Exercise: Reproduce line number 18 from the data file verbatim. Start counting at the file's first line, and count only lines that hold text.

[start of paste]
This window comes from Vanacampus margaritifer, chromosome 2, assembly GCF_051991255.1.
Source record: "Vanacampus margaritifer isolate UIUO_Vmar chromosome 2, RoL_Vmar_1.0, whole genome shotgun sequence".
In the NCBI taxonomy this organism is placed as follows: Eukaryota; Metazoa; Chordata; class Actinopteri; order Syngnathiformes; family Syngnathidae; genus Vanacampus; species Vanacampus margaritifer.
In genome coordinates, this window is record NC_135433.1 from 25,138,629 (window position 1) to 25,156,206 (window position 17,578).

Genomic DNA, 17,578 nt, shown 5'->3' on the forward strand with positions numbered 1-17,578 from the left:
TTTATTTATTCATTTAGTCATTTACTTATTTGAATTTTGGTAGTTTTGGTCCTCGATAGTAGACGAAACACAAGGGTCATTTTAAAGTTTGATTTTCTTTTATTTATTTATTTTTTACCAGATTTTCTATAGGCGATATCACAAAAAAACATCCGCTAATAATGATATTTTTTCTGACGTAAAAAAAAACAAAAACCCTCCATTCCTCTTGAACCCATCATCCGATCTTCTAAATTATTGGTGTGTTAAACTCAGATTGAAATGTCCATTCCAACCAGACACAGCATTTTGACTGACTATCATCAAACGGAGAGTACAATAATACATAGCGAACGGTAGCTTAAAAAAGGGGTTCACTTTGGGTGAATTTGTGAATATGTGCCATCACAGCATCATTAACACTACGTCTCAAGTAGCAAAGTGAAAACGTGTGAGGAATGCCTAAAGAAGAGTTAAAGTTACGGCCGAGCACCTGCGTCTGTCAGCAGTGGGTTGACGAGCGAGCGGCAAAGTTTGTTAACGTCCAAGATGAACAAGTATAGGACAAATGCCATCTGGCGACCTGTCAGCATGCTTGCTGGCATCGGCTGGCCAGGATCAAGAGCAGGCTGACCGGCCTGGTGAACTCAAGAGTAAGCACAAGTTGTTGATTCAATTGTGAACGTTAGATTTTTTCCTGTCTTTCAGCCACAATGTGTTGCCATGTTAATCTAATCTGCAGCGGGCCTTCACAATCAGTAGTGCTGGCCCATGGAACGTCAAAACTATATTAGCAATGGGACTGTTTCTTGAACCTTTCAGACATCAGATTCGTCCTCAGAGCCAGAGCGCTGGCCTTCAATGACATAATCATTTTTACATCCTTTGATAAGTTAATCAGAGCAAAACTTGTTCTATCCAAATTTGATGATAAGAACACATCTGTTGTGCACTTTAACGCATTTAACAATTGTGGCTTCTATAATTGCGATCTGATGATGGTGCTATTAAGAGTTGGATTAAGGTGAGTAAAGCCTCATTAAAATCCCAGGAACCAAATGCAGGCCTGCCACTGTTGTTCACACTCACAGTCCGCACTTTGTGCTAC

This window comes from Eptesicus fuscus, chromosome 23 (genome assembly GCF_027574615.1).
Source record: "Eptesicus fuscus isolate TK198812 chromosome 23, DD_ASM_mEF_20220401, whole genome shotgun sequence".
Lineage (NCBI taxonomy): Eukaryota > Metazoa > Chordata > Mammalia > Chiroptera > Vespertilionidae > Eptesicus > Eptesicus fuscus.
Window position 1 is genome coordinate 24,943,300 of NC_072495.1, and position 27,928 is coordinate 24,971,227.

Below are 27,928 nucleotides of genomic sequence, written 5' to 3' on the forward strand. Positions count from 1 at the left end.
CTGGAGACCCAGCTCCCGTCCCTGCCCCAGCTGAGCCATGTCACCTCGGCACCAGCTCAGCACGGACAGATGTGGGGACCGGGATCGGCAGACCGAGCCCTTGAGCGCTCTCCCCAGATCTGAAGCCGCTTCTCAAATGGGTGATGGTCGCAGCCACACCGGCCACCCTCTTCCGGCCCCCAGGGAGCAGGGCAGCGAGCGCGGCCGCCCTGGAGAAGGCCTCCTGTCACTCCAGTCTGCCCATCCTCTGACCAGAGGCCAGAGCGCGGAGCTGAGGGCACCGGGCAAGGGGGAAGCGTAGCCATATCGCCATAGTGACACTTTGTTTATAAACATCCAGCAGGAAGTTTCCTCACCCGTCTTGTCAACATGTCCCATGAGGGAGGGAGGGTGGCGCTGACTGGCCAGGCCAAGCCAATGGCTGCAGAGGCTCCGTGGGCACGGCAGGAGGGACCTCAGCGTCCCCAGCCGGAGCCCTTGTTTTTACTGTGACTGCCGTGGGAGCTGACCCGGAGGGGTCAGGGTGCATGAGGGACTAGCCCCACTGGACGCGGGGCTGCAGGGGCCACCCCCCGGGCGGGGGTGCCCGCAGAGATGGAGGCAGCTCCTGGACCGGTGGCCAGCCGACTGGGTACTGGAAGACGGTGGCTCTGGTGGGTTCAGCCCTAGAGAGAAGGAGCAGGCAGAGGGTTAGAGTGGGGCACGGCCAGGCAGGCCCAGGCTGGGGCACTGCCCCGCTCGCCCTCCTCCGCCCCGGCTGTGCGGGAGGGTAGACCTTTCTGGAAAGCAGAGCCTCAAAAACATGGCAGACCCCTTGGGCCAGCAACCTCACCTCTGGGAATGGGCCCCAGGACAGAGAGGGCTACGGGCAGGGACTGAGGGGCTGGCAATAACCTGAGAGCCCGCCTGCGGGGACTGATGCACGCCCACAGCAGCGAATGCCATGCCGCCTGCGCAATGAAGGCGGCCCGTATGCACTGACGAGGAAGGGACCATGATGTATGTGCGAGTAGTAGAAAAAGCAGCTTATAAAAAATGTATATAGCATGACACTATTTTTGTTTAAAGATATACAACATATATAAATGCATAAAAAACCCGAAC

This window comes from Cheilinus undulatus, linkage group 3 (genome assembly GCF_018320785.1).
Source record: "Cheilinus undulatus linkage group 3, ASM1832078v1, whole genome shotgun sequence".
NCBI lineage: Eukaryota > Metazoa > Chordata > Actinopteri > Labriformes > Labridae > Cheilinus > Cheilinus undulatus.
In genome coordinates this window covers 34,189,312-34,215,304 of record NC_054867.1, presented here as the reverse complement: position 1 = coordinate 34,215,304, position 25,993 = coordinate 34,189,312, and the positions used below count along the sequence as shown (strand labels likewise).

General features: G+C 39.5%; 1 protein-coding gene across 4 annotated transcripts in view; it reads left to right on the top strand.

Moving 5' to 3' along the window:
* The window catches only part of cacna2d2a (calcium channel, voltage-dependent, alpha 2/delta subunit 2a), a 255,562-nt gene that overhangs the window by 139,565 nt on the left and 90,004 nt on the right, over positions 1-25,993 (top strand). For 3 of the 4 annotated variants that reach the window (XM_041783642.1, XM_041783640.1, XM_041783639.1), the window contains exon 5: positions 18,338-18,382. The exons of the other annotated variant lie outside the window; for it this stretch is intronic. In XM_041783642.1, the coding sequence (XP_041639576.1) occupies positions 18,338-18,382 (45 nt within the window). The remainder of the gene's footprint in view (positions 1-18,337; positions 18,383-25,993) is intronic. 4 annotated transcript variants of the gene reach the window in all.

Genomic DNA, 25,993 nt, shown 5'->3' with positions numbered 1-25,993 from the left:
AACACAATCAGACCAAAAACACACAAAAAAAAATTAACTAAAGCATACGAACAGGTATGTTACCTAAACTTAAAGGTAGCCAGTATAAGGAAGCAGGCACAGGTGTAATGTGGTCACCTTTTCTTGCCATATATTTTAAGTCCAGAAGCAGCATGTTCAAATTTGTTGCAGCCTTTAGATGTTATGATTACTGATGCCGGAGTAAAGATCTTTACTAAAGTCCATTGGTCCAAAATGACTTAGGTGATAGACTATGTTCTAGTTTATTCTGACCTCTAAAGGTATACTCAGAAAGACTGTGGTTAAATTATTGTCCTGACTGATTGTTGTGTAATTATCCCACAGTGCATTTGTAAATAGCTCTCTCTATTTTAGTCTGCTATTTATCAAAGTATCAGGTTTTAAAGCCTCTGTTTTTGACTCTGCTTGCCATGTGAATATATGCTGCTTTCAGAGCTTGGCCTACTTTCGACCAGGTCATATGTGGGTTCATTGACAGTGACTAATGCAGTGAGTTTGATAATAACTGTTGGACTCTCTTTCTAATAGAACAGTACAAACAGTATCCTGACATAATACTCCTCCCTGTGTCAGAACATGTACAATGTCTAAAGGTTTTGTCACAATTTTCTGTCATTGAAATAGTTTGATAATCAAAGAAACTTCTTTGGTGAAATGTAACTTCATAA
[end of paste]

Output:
Moving 5' to 3' along the window: